This article was published on 28 April 2007. Some information may be out of date.


  • Would-be homeowners may need to lower their standards a bit — with some help from Monty Python.
  • Inflation hits property at least as much as share funds.
  • Californian astounded by our “real estate mania”.

QI have been reading your column for some time now regarding Auckland house prices.

I am in my early forties. My husband and I bought our first home (in Auckland) nearly 20 years ago. It was hard going — we had an old rusty car, a young baby, one income and three mortgages!

The area we bought in wasn’t and still isn’t considered upmarket. We hated the price we had to pay for our humble home. We had friends just around the corner who had bought five years earlier than us and paid half the price we did.

But we were thrilled to be homeowners, even if our do-up didn’t have any fencing or garage. We were paying 14.75 per cent interest. We ate a lot of mince and sausages and didn’t go out much.

The complaining of some would be home owners just irritates me. A lot of these people have spent quite a lot of time overseas.

After years of wonderful travelling and overseas experience they come home to complain that they can’t afford a house. But they can! It’s just some of this group seems to think that a house in an upmarket area close to the city complete with trendy cafés is the least they deserve.

I have read a number of articles bemoaning their “predicament”, including comments like, “The only suburbs we could afford would be in — gasp — somewhere like Avondale or horrors — further out west or south.” You have to start somewhere.

Also, I am tired of the animosity over buying rental properties. Were we just supposed to ignore the dire warnings of a miserable retirement if we don’t take financial steps to look after ourselves? Shares can end up just being useless pieces of paper, but a house is a tangible investment.

Finally, I am amazed at the age of a lot of these frustrated home buyers. Many are only 5 or so years younger than me. But while they were overseas, we were here working long hours, paying huge interest and eating sausages.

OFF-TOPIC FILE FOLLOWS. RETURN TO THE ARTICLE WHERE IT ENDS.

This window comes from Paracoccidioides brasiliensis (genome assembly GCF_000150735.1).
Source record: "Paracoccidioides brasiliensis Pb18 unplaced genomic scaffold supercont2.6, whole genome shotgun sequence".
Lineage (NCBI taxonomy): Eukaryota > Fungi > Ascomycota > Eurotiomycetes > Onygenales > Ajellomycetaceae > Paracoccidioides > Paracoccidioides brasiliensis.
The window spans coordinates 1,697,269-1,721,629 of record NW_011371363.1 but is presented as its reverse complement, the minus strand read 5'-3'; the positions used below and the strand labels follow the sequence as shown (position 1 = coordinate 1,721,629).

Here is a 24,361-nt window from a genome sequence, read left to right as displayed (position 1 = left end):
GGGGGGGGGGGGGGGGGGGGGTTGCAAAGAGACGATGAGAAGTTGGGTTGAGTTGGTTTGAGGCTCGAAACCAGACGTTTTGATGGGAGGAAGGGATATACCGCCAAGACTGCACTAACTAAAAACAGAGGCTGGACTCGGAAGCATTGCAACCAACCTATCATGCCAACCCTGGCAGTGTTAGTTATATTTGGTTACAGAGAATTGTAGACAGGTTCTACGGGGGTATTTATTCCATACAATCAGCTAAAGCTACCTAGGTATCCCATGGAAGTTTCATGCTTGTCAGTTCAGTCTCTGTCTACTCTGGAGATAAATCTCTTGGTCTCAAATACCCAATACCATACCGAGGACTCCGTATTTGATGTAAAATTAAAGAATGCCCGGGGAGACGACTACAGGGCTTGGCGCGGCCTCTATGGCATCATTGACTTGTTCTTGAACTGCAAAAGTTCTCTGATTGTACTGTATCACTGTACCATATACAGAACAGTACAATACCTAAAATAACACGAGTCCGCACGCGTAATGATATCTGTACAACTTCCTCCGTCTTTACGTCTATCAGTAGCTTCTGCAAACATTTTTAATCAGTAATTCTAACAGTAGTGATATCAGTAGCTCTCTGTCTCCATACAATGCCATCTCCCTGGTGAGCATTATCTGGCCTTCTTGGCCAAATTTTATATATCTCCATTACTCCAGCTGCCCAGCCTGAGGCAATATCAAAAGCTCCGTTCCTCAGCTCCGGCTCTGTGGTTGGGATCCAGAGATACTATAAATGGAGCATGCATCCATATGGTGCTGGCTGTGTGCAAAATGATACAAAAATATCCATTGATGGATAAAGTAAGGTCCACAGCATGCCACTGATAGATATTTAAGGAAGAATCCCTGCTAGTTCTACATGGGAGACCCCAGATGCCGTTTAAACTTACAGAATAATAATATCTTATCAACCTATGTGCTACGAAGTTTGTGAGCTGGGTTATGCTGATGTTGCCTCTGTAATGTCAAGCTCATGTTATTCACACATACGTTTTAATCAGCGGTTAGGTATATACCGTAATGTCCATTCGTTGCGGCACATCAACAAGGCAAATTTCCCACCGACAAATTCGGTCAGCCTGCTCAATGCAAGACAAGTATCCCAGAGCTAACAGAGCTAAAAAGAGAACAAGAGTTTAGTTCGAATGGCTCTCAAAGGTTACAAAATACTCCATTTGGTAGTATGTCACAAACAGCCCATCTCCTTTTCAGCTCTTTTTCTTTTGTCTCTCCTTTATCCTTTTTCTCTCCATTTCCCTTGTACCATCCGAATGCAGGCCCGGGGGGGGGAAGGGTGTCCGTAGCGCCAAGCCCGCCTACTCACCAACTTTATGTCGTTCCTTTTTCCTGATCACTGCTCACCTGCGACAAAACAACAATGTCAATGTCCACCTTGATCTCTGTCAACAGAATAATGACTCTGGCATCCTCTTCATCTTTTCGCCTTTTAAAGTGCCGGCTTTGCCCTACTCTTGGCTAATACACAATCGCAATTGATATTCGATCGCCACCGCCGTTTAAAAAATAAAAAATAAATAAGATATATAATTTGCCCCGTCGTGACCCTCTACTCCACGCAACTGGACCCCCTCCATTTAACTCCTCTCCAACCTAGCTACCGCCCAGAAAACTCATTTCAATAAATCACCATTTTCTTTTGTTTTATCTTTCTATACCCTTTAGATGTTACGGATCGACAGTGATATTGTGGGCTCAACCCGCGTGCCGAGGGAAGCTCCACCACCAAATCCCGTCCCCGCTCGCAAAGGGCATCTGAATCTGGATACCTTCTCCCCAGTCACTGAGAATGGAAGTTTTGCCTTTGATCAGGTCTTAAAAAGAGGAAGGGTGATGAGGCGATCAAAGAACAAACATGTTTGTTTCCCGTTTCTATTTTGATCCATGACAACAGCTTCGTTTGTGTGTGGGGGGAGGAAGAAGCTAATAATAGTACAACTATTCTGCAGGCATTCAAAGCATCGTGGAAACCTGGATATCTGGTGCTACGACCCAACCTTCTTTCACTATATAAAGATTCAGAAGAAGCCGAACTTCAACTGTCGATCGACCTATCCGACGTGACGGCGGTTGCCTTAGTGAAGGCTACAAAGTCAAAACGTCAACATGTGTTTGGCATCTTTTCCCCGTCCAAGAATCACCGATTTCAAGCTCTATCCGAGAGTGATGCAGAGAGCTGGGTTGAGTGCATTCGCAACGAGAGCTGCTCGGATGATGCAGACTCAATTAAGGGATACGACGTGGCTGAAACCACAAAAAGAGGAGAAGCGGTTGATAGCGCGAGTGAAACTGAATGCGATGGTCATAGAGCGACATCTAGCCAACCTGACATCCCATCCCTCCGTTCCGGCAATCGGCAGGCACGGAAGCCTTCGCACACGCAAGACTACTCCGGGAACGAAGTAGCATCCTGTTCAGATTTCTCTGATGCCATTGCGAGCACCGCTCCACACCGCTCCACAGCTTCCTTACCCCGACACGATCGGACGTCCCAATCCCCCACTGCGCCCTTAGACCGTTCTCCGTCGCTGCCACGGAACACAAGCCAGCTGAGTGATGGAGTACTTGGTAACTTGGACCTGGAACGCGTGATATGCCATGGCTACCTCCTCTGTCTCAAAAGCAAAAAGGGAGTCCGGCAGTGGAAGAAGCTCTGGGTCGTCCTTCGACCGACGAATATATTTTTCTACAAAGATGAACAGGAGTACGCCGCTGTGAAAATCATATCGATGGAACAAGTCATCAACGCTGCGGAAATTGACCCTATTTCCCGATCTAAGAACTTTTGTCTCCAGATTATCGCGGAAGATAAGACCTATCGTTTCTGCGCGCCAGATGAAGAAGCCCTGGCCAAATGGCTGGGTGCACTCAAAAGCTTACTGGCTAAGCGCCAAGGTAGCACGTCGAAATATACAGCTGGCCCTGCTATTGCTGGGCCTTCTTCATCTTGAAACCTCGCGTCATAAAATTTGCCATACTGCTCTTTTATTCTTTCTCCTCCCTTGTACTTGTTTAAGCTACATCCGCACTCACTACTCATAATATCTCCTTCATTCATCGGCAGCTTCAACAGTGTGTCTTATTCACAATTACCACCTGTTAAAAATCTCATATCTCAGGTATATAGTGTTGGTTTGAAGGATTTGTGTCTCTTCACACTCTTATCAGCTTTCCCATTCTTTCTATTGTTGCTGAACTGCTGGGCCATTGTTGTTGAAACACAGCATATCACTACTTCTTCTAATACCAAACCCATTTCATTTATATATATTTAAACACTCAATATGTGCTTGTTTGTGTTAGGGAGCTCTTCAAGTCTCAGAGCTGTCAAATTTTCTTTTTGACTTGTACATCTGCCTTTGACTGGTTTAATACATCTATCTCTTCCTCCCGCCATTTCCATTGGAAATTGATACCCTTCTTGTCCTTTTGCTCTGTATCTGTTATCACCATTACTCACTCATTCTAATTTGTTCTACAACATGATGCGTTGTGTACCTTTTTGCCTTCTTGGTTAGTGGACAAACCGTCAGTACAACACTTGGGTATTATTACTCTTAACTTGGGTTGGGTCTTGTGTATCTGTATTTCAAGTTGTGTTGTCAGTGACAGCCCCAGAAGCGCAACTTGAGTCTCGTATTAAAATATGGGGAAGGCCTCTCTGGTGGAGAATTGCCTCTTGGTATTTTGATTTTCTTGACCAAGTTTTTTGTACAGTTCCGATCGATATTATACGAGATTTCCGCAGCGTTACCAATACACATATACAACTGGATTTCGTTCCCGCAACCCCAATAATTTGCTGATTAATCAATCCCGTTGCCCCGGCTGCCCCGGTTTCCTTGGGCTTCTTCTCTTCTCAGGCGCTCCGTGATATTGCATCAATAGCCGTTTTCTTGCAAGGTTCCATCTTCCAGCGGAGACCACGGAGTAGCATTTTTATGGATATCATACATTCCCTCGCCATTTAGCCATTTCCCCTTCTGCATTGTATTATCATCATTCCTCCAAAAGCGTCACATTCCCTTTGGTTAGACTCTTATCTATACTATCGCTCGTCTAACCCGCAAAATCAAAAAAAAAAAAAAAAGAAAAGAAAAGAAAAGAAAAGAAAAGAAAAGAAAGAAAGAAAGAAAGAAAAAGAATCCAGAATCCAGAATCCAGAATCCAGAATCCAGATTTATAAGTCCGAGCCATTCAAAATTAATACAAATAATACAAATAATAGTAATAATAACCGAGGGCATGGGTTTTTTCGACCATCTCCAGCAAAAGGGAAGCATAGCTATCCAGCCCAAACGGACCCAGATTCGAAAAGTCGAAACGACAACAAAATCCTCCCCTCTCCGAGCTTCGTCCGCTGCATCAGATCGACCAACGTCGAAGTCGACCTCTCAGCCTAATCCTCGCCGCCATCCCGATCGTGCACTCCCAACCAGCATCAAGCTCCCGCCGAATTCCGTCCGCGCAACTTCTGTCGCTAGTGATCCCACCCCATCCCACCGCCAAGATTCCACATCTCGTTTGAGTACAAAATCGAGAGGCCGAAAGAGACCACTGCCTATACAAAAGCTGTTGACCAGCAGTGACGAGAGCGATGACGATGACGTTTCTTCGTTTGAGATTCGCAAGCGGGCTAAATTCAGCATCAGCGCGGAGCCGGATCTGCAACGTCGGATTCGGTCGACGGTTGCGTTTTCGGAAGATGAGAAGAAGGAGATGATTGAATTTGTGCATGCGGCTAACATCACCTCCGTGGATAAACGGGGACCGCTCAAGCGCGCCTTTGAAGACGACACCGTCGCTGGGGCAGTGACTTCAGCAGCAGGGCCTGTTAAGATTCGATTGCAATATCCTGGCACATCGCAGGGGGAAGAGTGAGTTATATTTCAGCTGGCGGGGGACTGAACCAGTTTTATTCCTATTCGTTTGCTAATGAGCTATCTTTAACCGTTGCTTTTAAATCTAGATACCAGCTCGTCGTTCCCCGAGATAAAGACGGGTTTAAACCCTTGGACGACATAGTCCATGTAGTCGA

Hard work and a bit of sacrifice really does pay off.

AIrritated, tired, amazed — you’ve been on a bit of an emotional roller coaster. I hope writing about it all has made you feel better!

Your views are largely shared by BNZ chief economist Tony Alexander, although he has a more radical solution than Avondale or other suburbs.

In a recent newsletter, Alexander wrote rather colourfully about young home buyers “having to realise that after a lifetime (for them) of easy credit access to consumer goods and services, the reality of struggling as previous generations have done is simply manifesting itself.

“They may have to live further away from their work than they want, as some are doing by buying in Featherston and working in Wellington.”

With work available outside big cities, “The route toward home ownership for the easy credit generation seems logically to be buying and working in the regions.

“After all, how many times have we heard people say you’ll get a coffee in the regions as good as, if not better than, what gets served up in the cities — plus better access to the outdoors, less vehicle pollution, and less road congestion.

“Eventually you’ll build up enough housing equity to help fund a house purchase in a city further down the track if one wants to pursue a career in a bigger smoke.”

Would-be home buyers might also have to consider “cutting down on the cell phone use to limit the monthly bills, cutting foreign travel, putting off getting a modern car, plasma TV, latest gaming console, latest phone, and cutting twenty $3.50 cups of coffee a week until after the deposit is raised for a house,” says Alexander.

He adds, in brackets, “(Written by one who spent the first six months after purchasing a tiny house in 1987 getting four hours of sun a day in winter, sleeping on the couch for want of a bed — with an 18.5 per cent interest rate. …Fade to Four Yorkshiremen skit.)

That wonderful Monty Python skit featured four old men competing with one another for having had the toughest childhood.

It ends with one saying, “I had to get up in the morning at ten o’clock at night, half an hour before I went to bed, drink a cup of sulphuric acid, work twenty-nine hours a day down mill, and pay mill owner for permission to come to work, and when we got home, our Dad and our mother would kill us and dance about on our graves singing Hallelujah.”

Adds his friend, “And you try and tell the young people of today that … they won’t believe you.”

Each generation of oldies seems to think that the young are a bunch of softies. And each generation of youngies think the old are a bunch of whingers. I guess that’s inevitable as living standards rise.

As you say, though, some of the softies are people barely younger than you. And I must say I largely agree with you — that it wouldn’t hurt first home buyers to lower their standards.

It can be an interesting challenge to make a home out of a hovel.

On the rental property issue, the animosity probably stems from some property investors’ gloating about their tax deductions and tax-free gains. If you don’t gloat, you don’t deserve hostility.